Light Reading

Scratch Wireless Eyes International Expansion

Sarah Thomas

SAN ANTONIO -- CCA Global Expo -- Scratch Wireless may be a small startup, but it has big ambitions. The Sprint MVNO says it plans to take its infrastructure-free, WiFi-first service model to other parts of the world, potentially starting in Asia.

Speaking at a Fierce Wireless breakfast here on Wednesday morning, Scratch Wireless CEO Alan Berrey said he wants to replicate his business model -- a completely free consumer wireless service -- anywhere in the world where regulation will allow.

It would be able to do that because Scratch doesn't own any cellular towers, doesn't rely on any vendors for hardware, and its entire telephone infrastructure is built completely on customized open-source code using any open WiFi access points. It does, of course, pay Sprint Corp. (NYSE: S) for cellular connectivity, but becoming a mobile virtual network operator (MVNO) allowed it create a telephony company essentially overnight with no capex required. (See Why WiFi-First Works for Wireless and Is WiFi the New It Network?)

Berrey wouldn't share any subscriber numbers for the service, which launched in December, but said that two-thirds of its customer base solely uses WiFi, meaning they never pay a dime, while one-third uses cellular to fill in the gaps. For its entire customer base, 91% of calling is over WiFi, 75% of the 1,200 text messages sent per month are over WiFi, although they are free on cellular as well, and 86% of the average customer's time is spent on WiFi.

"Our model is to take WiFi to the extreme and utilize it for as much as possible," Berrey explained. "We can essentially replicate Scratch in Hong Kong or Mexico or anywhere, and it costs me zip to create another mobile offering any other place in the world."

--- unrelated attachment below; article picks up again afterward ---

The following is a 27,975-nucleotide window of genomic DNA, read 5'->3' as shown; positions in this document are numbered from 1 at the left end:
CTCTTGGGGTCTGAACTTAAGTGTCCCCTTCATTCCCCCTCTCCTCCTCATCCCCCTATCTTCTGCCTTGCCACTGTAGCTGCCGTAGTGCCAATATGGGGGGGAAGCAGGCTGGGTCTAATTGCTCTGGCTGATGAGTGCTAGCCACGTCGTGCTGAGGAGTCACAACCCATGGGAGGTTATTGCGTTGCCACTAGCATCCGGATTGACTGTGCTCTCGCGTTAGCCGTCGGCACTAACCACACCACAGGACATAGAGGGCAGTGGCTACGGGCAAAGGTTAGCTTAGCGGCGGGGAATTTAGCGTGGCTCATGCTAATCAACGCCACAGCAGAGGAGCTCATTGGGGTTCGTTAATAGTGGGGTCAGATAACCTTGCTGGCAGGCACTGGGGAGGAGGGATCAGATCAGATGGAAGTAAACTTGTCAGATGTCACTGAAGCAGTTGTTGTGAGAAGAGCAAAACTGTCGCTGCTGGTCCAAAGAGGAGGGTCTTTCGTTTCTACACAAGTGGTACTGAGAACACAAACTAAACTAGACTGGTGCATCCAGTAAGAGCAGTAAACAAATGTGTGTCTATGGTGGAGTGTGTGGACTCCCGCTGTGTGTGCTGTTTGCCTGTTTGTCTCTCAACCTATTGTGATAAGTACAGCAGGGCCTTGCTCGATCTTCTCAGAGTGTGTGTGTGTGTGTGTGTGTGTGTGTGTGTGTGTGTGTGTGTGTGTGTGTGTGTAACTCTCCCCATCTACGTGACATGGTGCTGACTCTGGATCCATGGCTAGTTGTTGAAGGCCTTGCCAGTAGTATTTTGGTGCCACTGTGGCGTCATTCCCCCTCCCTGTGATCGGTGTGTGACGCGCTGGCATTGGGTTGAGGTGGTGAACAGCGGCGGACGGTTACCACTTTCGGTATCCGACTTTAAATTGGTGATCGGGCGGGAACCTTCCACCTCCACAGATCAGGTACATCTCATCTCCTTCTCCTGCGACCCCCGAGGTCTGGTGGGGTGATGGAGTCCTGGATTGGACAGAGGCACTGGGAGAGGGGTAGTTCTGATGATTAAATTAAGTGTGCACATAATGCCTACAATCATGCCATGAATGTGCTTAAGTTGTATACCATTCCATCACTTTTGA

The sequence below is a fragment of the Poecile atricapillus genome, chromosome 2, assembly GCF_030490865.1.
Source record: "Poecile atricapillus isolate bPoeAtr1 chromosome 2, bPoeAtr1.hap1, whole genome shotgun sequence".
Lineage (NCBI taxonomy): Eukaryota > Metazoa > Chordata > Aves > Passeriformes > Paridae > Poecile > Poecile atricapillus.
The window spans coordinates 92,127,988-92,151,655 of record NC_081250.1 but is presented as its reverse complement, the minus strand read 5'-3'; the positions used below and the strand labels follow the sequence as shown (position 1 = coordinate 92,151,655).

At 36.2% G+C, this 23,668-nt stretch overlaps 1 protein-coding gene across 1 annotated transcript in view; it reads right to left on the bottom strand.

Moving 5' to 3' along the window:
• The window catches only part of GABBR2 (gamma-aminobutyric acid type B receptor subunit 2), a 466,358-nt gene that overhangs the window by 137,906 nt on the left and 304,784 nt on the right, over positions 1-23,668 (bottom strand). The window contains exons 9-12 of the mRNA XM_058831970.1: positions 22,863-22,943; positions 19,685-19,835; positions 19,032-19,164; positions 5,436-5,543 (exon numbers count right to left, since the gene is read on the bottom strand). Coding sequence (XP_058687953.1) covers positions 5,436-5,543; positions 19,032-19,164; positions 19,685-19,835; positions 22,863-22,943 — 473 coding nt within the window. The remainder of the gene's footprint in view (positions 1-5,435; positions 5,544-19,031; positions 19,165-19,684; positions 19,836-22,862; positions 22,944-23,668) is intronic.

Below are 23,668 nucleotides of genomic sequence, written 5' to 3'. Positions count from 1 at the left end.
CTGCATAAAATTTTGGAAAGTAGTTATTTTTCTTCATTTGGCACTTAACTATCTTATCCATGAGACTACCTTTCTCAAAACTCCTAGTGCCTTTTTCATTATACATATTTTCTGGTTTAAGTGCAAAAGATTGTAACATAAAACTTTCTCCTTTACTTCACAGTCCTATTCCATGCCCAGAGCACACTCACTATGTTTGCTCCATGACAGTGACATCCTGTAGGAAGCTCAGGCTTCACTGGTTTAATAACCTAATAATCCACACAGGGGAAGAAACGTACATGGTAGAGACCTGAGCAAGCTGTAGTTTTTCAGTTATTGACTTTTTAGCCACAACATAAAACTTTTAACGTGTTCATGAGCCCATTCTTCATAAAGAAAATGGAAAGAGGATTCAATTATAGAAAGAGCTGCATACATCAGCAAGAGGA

So where to first? Berrey didn't have anything specific to announce, but he said he is in conversations with operators in other countries. Scratch's largest investors are in Asia, so that would be a logical place to start.

In the meantime, it's still proving out its model in the US. A limitation of Scratch is that there is no handoff between WiFi and cellular. While that's fine for those customers who want to avoid paying for cellular, it means any call initiated on WiFi will drop if the user moves away from the access point. It's a limitation that applies to Sprint's own WiFi calling service, and is something fellow Sprint MVNO Republic Wireless addressed in its latest device, the Moto X. Berrey said Scratch will also have a handoff solution in its next device, but didn't say which phone or when it would be launched. (See Taqua Lets Mobile Users Talk Over WiFi and Republic Wireless Revamps Its WiFi Handoff.)

Scratch is far from the only WiFi-first operator. It's a new trend that's popped up as WiFi has improved, and operators like Sprint make it easy to wholesale cellular backup. But Berrey says Scratch is profitable on a per-customer model -- it makes most of its money on device sales and cellular usage -- and, if you'll excuse the pun, has only scratched the surface on where it can go next.

"We hope to be disruptive," Berrey said. "Our focus right now is to blow it out in the US, but we're also already in conversations with other countries."

— Sarah Reedy, Senior Editor, Light Reading

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Mitch Wagner
Mitch Wagner,
User Rank: Lightning
3/26/2014 | 2:58:37 PM
Re: WiFi usage
Sounds like Scratch is operating on a freemium business model – give away the Wi-Fi service, and make money on self-service and device sales. Is that correct?
User Rank: Blogger
3/26/2014 | 11:42:17 AM
WiFi usage
Kinda crazy that Scratch's WiFi numbers are so high. It only uses readily available WiFi APs, so that suggests that most people are using Scratch primarily in their homes or maybe at work (although their users tend to be younger). Scratch isn't yet working with a WiFi aggregator like fellow panelist Devicescape, but it's very interested in doing so. I bet we'll see them strike a deal soon.
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